When I first really started to play out in earnest, early in my career, it was the early “70s, and my local club scene playing was mostly confined to the Manhattan landscape as well as the upstate NY Woodstock clubs. There were many positive “growing” experiences to be had during this time, yet some of the negatives were absolutely incredible, as well as mind-boggling to say the least!
At this time, I was also involved in touring with artists all over the Country as well as the world, so sometimes it was rather jarring to be getting the “royal treatment” in foreign territories such as Japan, where they really know how to “roll out the red carpet” for you, only to come home to play a club in Greenwich Village that may not even have a dressing room! Still, the combination of all these kinds of venues and levels of treatment was certainly eye-opening as far as the sheer breadth of what rally was “out there”, and what it all meant to me.
The New York club scene in particular, had its own dynamic, and it existed on several levels. There was the “Cabaret” scene, where I played clubs such as Reno Sweeney, which one night I can even recall Cissy Houston bringing her little Whitney Houston up onstage to wow the audience with her young set of pipes! Or, the lower Manhattan “West Village” scene where I’d be playing with a band that Patty Smith was opening for, only to find, upon my arrival, that her band and my band had already been involved in a backstage fistfight with each other! Never quite got the real story of what THAT one was all about!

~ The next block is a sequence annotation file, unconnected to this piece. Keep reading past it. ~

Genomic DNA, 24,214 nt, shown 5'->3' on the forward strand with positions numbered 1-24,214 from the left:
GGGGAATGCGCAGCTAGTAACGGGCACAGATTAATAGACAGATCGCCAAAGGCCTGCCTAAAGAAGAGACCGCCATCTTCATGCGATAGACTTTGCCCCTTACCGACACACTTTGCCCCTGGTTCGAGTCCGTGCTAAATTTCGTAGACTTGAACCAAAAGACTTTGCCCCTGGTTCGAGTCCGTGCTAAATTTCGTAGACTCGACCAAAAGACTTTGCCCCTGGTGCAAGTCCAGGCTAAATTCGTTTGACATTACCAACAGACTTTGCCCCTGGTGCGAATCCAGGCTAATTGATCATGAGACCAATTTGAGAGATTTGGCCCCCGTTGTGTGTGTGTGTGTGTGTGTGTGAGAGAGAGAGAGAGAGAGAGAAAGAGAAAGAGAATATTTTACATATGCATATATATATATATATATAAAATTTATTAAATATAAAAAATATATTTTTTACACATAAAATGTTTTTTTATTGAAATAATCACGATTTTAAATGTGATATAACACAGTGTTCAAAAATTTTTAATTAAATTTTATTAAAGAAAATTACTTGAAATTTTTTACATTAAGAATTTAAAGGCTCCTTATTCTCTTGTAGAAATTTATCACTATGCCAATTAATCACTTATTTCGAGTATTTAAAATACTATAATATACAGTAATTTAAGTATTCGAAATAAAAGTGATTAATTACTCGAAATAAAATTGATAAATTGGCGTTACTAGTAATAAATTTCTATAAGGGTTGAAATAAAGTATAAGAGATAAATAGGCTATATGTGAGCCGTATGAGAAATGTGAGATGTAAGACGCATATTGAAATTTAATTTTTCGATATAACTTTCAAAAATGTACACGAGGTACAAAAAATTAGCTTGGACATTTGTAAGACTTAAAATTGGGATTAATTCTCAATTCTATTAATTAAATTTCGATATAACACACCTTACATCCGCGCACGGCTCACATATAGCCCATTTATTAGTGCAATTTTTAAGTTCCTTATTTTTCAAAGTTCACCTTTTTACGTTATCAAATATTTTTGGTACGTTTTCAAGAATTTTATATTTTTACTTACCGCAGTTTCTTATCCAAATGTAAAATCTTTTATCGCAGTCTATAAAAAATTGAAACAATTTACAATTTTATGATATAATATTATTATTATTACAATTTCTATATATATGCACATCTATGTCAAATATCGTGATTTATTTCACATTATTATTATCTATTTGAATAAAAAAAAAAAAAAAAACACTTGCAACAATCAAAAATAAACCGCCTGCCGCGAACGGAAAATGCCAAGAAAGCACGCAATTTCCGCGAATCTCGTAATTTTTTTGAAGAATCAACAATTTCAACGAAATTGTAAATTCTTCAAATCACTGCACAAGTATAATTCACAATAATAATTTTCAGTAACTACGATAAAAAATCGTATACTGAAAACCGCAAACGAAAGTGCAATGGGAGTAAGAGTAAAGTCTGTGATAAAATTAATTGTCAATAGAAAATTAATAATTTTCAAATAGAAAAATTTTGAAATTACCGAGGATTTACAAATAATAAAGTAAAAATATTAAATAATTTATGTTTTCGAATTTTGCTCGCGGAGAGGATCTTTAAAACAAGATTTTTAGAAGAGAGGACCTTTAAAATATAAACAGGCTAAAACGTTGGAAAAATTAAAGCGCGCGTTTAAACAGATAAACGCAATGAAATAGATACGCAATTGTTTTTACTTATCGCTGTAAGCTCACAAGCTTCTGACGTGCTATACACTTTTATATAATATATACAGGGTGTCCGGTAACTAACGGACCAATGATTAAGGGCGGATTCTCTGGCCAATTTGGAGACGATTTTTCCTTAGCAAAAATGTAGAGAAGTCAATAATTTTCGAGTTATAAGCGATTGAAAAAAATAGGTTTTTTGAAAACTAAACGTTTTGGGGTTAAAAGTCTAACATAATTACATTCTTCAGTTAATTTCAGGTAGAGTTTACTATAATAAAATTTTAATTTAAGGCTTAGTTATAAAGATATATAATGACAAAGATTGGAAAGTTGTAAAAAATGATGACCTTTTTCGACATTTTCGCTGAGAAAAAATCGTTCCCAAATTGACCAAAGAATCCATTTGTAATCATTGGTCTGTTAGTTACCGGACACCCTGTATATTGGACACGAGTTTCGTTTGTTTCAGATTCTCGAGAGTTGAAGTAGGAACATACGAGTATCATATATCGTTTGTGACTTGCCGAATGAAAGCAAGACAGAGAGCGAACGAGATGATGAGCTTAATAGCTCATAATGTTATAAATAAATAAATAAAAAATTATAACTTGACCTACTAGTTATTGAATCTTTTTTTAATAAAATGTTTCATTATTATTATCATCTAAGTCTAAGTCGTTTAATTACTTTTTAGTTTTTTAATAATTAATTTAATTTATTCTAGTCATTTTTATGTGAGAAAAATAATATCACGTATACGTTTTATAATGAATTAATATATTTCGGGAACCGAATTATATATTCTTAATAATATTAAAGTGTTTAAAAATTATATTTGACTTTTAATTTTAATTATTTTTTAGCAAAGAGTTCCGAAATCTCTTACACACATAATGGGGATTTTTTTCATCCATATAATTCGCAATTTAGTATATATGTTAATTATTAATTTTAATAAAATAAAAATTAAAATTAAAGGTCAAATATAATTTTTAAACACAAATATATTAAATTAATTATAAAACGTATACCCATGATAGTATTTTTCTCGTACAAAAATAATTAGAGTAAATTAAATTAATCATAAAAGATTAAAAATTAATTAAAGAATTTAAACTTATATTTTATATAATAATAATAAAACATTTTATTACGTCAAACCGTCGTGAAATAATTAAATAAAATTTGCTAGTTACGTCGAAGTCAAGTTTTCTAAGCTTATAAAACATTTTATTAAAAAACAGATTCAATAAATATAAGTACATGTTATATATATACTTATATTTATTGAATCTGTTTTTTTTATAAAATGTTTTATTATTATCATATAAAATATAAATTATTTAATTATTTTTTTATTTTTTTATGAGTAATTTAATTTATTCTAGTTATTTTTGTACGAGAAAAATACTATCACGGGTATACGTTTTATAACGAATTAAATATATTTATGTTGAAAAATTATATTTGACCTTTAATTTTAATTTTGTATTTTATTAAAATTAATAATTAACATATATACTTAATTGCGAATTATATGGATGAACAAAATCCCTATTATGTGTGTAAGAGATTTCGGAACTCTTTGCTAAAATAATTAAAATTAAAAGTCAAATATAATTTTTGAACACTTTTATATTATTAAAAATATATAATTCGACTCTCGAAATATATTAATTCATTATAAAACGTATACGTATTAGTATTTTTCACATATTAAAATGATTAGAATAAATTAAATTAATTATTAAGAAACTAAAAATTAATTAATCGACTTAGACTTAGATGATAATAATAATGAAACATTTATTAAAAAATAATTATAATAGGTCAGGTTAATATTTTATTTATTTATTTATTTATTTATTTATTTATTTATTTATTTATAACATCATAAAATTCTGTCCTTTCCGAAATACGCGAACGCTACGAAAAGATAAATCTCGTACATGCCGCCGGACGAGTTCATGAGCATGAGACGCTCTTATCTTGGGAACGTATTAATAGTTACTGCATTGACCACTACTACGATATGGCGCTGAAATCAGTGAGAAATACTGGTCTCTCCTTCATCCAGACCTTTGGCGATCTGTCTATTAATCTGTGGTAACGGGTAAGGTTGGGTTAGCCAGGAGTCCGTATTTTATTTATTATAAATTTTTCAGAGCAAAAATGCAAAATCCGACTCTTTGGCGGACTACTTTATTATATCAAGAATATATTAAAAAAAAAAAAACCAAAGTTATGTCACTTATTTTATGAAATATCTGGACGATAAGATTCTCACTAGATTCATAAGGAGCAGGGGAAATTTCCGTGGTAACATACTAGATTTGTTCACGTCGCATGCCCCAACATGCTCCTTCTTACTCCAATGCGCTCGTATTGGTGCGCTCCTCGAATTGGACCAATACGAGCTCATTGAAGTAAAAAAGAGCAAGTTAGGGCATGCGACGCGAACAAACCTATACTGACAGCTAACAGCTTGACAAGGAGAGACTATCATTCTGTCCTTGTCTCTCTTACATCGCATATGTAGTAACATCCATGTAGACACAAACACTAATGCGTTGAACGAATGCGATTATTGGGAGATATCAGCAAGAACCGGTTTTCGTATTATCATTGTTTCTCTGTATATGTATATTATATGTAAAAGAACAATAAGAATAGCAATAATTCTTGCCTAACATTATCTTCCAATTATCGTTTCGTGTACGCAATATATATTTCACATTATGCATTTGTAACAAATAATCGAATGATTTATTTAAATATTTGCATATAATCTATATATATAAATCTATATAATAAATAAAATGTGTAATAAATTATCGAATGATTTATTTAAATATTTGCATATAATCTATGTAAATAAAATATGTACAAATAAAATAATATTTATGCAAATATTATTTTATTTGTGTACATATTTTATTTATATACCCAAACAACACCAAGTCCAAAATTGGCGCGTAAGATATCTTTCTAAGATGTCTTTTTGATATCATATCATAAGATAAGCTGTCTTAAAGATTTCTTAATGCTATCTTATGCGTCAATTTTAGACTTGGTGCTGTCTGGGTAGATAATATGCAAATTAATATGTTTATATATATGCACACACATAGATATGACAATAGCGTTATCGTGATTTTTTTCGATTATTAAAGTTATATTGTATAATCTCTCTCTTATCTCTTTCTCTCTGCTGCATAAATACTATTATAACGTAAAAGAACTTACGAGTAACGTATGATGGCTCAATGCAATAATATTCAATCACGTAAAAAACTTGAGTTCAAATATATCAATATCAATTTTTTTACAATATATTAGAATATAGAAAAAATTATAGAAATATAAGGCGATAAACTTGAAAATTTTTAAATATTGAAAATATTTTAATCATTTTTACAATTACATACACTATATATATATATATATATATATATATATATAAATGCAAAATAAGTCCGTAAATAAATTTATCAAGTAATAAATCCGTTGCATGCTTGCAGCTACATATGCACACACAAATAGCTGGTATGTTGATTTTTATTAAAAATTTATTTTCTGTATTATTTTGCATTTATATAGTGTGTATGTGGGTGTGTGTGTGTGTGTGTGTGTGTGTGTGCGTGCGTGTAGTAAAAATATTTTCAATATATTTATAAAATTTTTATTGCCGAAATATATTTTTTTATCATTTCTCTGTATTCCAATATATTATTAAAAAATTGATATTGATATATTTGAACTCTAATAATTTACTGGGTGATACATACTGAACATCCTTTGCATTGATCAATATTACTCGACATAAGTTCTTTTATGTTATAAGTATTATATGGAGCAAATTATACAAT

I guess one of the saddest things about that scene and some of the clubs, was the “pay to play” sort of mentality that was pervasive in the opulent record company era of that time, and which still exists even today. I can recall one club, uptown, called JP’s that you literally had to “pay to play” in, because, supposedly, it was THE place to be heard, since so many record exec types liked to hang out there, as well as bigtime musicians. (I once had to help the bouncer throw an extremely drunk Hamish Stuart, lead singer of The Average White Band, out of the place!). One time, I was playing there with Tony Bird, a wonderful South African singer I had been working with there, and not only did they ignore our set, but they talked loudly right through it….all of a sudden, Tony appeared on the back cover of The Village Voice, a very influential newspaper at the time, and we then played again at JP’s the next weekend. Well, as it turned out, all of a sudden, the audience was cheering, paying attention to every note we played, and just couldn’t get enough of us! I felt so lousy about it all, because this was really a blatant show of how “flighty” and easily swayed these key “opinion makers” really were, and that it was all just a bunch of people jumping on the bandwagon of our popularity, with absolutely no regard for the real music at hand! More on this saga in future blogging! Till next time…
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